“Do you remember the first time you saw a dinosaur?”
There is a photograph of me, at the young age of three years old, with my older sister in the back garden of the home I grew up in. We are surrounded by pulled up weeds standing in for tiny trees, dishes full of water in place of vast lakes, and between them, herds upon herds of plastic dinosaurs. I may not remember the moment, but this is a snapshot of the first time I saw a dinosaur.
We all have our own stories on how it first happened: some earlier in life, some not till later. But all equally important. There’s a reason you’re on this site, reading this piece right now. I saw the first Jurassic Park a couple years later on VHS, a birthday present from my father. I’m sure most of you reading understand what happened next. Life-changing moment leading to a lifelong obsession, so on, so on.
Michael Crichton mused on what it is that makes dinosaurs so fascinating to children. They are the legends of the modern age. They have the fantasy appeal of classical mythology, but they were real. Dinosaurs were scary: scarier than adults, scarier than school. But they can be controlled – by learning their names, what they ate, when and where they lived, children have power over them, and also power over their parents. Generally speaking, dinosaurs are one of the few subjects children are experts on, and can trump their parents’ knowledge hands down.
We’re all introduced to these myths at different ages, through different mediums. I’m sure many of us have fond memories similar to that I described above. These could be reading books, playing with toys, or more pertinent to this community, watching films. In our modern world, the Jurassic series has served as either an entry point to or a celebration of our favourite prehistoric reptiles for over two decades now.
As we grow older, some of us leave these legends behind, some of us treasure them for years to come, and some of us will defend the originals, what we hold dear. We all want whatever comes next to be as special and fantastical as it was, and still is in our minds. Unfortunately, this can’t always be true for everyone. We all have our own desires and wishes for the future for the Jurassic franchise, and with each new installment, there is more chance of opinion between us to become fractured and divided. It all comes from a place of passion and love, wishing the best for our own personal favourite legend.
In the 1990s, public interest in dinosaurs and palaeontology was at an all-time high. This was in no little thanks due to Jurassic Park. It bled into other widespread media globally, reaching across generations. This ranged from a slew of animated dinosaur features coming off the tails of the 1993 blockbuster to the largest sitcom ever at the time featuring a palaeontologist as one of its lead characters. But the following decades saw a slump. Many museums even moved away from the display of prehistoric creatures to represent other aspects of the natural world. Dinosaurs just weren’t as fashionable anymore.
I am very honoured to work in a profession that allows me to directly engage with the public, discussing scientific topics such as natural history and dinosaurs. I grew up for the most part in the post-Jurassic Park III slump. When I was a kid, at least in my school and area, it wasn’t trendy to like dinosaurs. And due to having grown up in that period, I am consistently astounded by the renewed interest and knowledge that kids have these days. They come from all over and in droves, ready to share their knowledge and find out even more. Liking dinosaurs isn’t a fringe interest anymore. Dinosaurs are cool.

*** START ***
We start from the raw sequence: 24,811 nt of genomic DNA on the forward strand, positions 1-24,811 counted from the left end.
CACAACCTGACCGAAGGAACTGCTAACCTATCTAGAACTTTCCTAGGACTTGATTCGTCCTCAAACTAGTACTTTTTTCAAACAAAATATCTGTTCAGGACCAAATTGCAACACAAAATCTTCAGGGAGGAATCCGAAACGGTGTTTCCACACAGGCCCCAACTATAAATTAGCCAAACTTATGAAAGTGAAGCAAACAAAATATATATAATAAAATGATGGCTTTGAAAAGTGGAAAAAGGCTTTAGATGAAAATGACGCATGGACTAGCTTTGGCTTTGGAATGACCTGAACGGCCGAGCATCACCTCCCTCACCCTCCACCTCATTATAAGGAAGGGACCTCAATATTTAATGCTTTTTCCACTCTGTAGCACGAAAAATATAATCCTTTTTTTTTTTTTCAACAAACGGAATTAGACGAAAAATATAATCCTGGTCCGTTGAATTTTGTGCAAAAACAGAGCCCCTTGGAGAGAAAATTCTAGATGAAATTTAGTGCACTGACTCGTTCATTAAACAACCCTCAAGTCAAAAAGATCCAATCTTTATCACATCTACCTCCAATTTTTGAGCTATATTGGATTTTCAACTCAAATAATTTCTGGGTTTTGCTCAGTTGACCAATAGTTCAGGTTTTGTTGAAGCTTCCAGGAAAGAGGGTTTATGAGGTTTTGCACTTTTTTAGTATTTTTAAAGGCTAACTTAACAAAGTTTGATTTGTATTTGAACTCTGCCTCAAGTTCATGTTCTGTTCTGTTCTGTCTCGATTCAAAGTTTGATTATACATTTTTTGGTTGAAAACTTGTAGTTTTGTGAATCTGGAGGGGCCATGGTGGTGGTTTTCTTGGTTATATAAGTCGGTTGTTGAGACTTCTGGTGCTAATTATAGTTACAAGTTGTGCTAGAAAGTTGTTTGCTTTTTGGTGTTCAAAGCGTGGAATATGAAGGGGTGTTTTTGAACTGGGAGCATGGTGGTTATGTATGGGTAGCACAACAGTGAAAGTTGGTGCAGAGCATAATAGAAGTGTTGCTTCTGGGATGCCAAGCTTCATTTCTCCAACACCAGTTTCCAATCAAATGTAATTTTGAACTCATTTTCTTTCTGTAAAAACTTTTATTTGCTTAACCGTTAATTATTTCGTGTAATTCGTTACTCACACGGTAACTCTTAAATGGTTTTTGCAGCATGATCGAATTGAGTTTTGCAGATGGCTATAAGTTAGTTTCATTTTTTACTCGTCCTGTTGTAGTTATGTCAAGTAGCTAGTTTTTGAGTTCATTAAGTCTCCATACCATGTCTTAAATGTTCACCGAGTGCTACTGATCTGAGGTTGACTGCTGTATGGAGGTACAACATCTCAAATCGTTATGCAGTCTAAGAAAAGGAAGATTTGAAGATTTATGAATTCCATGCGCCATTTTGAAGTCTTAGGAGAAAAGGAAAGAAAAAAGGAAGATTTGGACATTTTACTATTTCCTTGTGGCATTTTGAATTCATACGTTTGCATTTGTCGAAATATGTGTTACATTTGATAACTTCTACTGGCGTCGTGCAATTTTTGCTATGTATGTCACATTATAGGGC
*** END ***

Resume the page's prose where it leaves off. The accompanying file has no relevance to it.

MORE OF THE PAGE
We have entered the Neo-Jurassic age. And that is thanks to Jurassic World and Fallen Kingdom.
No matter our opinions on these latest entries in the series as veteran Jurassic fans, the gates have opened to the next generation. These children are just discovering their legends, myths and stories for the first time, just as we did years ago. And most importantly, it’s getting them engaged in science at a rate unprecedented in recent years. I am consistently astounded by what children are coming out with now. They tell me where obscure creatures like Sinoceratops were discovered. What a strange little pterosaur called Dimophodon was speculated to eat. It’s not just the T. Rex anymore, they’re discovering all these weird and wonderful prehistoric species that were unknown to me as a kid. They’re even bringing in toys of real paleontological deep-dive species such as Metriacanthosaurus and Minmi, thanks to the fabulous prehistoric range of the Mattel toyline.
As it was for many of us, the Jurassic series serves as a gateway to further knowledge. It can lead to palaeontology, genetics, biology, ecology, chaos theory, or even tourism and theme parks. The list goes on and on. Even if they come in with misconceptions, such as believing a Mosasaurus was larger than a blue whale, or that many dinosaurs that we no know to be covered in feathers were completely scaly, they are engaging. This is the jumping-off point into real science, and they are looking for answers. It is this insatiable desire for knowledge that is what I believe makes dinosaurs so appealing to children. There’s always more to learn, always new discoveries to be made, mysteries to be solved. A new generation has been inspired by their own stories and legends.
And that is something worth treasuring.